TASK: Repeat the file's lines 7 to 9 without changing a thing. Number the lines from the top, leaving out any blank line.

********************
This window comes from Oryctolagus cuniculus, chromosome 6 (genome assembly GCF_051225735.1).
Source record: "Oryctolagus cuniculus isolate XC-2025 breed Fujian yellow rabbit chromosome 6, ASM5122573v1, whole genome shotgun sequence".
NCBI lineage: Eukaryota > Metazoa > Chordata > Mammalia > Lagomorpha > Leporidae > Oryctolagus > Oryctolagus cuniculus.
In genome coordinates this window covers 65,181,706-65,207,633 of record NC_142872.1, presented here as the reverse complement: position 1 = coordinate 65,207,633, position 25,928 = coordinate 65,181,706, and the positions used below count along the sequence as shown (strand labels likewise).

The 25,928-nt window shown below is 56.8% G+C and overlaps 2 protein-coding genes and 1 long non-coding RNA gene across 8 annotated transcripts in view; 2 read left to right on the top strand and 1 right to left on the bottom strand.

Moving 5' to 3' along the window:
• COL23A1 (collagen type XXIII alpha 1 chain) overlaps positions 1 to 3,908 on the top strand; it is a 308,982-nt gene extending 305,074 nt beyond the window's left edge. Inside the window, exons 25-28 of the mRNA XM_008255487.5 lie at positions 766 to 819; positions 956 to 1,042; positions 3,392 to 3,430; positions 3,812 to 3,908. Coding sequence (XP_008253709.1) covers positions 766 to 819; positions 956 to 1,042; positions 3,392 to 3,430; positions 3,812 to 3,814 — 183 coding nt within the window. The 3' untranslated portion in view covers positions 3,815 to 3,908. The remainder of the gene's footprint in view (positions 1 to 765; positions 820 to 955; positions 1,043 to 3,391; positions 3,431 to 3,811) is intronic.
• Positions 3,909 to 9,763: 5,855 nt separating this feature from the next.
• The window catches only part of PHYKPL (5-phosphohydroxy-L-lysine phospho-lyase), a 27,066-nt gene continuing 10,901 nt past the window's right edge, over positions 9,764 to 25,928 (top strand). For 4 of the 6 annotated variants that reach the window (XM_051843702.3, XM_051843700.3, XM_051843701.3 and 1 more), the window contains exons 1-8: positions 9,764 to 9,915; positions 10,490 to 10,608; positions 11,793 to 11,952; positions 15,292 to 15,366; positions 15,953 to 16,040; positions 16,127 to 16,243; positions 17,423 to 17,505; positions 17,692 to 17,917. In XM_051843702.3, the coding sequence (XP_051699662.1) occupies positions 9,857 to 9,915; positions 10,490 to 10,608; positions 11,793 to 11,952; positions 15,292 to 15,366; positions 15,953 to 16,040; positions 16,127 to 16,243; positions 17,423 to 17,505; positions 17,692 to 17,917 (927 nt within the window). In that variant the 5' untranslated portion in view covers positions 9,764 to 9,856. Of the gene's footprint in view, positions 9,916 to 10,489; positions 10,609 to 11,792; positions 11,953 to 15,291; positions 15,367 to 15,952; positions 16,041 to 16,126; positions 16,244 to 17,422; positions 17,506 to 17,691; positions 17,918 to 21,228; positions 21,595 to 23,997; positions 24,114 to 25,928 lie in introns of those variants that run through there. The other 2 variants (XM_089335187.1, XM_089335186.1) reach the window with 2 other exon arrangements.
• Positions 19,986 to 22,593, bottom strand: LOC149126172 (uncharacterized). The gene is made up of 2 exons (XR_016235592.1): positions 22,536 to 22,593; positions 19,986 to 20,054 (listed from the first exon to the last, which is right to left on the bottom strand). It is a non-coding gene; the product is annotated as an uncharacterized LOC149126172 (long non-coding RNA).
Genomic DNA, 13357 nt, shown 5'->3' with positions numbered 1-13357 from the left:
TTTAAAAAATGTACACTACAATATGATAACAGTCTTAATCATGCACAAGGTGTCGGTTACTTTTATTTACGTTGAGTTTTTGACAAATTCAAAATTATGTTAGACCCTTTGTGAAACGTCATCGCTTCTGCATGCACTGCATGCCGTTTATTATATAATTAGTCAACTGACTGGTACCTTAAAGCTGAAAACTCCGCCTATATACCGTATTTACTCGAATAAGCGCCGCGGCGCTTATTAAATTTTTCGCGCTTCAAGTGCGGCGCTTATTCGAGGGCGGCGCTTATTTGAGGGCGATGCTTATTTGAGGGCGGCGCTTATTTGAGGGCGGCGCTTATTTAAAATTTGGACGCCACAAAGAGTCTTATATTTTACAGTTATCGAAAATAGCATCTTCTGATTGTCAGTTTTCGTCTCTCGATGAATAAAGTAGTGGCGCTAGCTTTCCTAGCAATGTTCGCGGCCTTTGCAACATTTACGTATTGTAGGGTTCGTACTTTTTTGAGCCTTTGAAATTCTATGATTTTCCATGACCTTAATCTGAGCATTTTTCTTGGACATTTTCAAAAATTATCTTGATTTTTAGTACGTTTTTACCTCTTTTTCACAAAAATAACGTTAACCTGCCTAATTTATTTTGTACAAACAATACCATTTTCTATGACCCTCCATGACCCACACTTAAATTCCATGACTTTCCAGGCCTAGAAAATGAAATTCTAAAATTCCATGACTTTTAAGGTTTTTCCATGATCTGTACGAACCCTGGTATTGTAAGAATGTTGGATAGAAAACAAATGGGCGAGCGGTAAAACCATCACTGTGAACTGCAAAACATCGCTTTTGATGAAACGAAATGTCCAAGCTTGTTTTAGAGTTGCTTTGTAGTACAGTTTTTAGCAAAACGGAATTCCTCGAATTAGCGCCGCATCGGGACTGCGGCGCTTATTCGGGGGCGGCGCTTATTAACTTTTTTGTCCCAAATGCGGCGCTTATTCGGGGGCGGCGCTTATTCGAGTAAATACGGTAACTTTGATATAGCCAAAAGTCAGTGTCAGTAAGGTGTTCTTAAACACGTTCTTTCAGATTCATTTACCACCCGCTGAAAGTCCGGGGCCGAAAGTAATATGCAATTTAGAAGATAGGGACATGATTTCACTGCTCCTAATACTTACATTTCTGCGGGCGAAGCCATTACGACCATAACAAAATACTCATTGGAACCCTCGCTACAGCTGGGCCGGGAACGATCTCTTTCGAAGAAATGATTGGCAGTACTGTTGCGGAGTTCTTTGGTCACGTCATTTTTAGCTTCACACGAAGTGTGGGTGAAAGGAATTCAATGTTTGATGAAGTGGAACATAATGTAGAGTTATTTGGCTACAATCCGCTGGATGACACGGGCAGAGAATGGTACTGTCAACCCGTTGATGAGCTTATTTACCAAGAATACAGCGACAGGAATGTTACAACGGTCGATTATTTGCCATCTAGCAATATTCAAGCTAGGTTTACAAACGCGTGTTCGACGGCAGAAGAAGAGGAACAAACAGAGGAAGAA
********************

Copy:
• COL23A1 (collagen type XXIII alpha 1 chain) overlaps positions 1 to 3,908 on the top strand; it is a 308,982-nt gene extending 305,074 nt beyond the window's left edge. Inside the window, exons 25-28 of the mRNA XM_008255487.5 lie at positions 766 to 819; positions 956 to 1,042; positions 3,392 to 3,430; positions 3,812 to 3,908. Coding sequence (XP_008253709.1) covers positions 766 to 819; positions 956 to 1,042; positions 3,392 to 3,430; positions 3,812 to 3,814 — 183 coding nt within the window. The 3' untranslated portion in view covers positions 3,815 to 3,908. The remainder of the gene's footprint in view (positions 1 to 765; positions 820 to 955; positions 1,043 to 3,391; positions 3,431 to 3,811) is intronic.
• Positions 3,909 to 9,763: 5,855 nt separating this feature from the next.
• The window catches only part of PHYKPL (5-phosphohydroxy-L-lysine phospho-lyase), a 27,066-nt gene continuing 10,901 nt past the window's right edge, over positions 9,764 to 25,928 (top strand). For 4 of the 6 annotated variants that reach the window (XM_051843702.3, XM_051843700.3, XM_051843701.3 and 1 more), the window contains exons 1-8: positions 9,764 to 9,915; positions 10,490 to 10,608; positions 11,793 to 11,952; positions 15,292 to 15,366; positions 15,953 to 16,040; positions 16,127 to 16,243; positions 17,423 to 17,505; positions 17,692 to 17,917. In XM_051843702.3, the coding sequence (XP_051699662.1) occupies positions 9,857 to 9,915; positions 10,490 to 10,608; positions 11,793 to 11,952; positions 15,292 to 15,366; positions 15,953 to 16,040; positions 16,127 to 16,243; positions 17,423 to 17,505; positions 17,692 to 17,917 (927 nt within the window). In that variant the 5' untranslated portion in view covers positions 9,764 to 9,856. Of the gene's footprint in view, positions 9,916 to 10,489; positions 10,609 to 11,792; positions 11,953 to 15,291; positions 15,367 to 15,952; positions 16,041 to 16,126; positions 16,244 to 17,422; positions 17,506 to 17,691; positions 17,918 to 21,228; positions 21,595 to 23,997; positions 24,114 to 25,928 lie in introns of those variants that run through there. The other 2 variants (XM_089335187.1, XM_089335186.1) reach the window with 2 other exon arrangements.